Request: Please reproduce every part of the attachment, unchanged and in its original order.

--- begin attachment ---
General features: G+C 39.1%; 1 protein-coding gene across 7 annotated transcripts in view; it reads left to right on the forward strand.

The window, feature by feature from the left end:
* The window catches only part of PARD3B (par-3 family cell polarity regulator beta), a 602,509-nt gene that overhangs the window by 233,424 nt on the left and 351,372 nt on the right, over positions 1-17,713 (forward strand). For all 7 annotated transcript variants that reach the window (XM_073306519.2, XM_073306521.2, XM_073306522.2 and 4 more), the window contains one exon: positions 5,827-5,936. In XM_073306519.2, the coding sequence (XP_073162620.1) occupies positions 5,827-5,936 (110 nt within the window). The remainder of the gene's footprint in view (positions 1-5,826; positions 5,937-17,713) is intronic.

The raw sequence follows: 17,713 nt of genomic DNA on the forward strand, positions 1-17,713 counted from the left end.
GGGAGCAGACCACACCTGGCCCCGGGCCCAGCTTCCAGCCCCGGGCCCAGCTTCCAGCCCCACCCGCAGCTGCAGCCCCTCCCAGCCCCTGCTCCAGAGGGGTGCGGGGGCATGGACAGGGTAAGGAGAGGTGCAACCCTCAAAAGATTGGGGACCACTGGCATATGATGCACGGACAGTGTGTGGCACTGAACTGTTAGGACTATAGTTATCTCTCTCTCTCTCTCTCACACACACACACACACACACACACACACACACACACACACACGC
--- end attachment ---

General features: G+C 39.1%; 1 protein-coding gene across 7 annotated transcripts in view; it reads left to right on the forward strand.

The window, feature by feature from the left end:
* The window catches only part of PARD3B (par-3 family cell polarity regulator beta), a 602,509-nt gene that overhangs the window by 233,424 nt on the left and 351,372 nt on the right, over positions 1-17,713 (forward strand). For all 7 annotated transcript variants that reach the window (XM_073306519.2, XM_073306521.2, XM_073306522.2 and 4 more), the window contains one exon: positions 5,827-5,936. In XM_073306519.2, the coding sequence (XP_073162620.1) occupies positions 5,827-5,936 (110 nt within the window). The remainder of the gene's footprint in view (positions 1-5,826; positions 5,937-17,713) is intronic.

The raw sequence follows: 17,713 nt of genomic DNA on the forward strand, positions 1-17,713 counted from the left end.
GGGAGCAGACCACACCTGGCCCCGGGCCCAGCTTCCAGCCCCGGGCCCAGCTTCCAGCCCCACCCGCAGCTGCAGCCCCTCCCAGCCCCTGCTCCAGAGGGGTGCGGGGGCATGGACAGGGTAAGGAGAGGTGCAACCCTCAAAAGATTGGGGACCACTGGCATATGATGCACGGACAGTGTGTGGCACTGAACTGTTAGGACTATAGTTATCTCTCTCTCTCTCTCTCACACACACACACACACACACACACACACACACACACACACACGC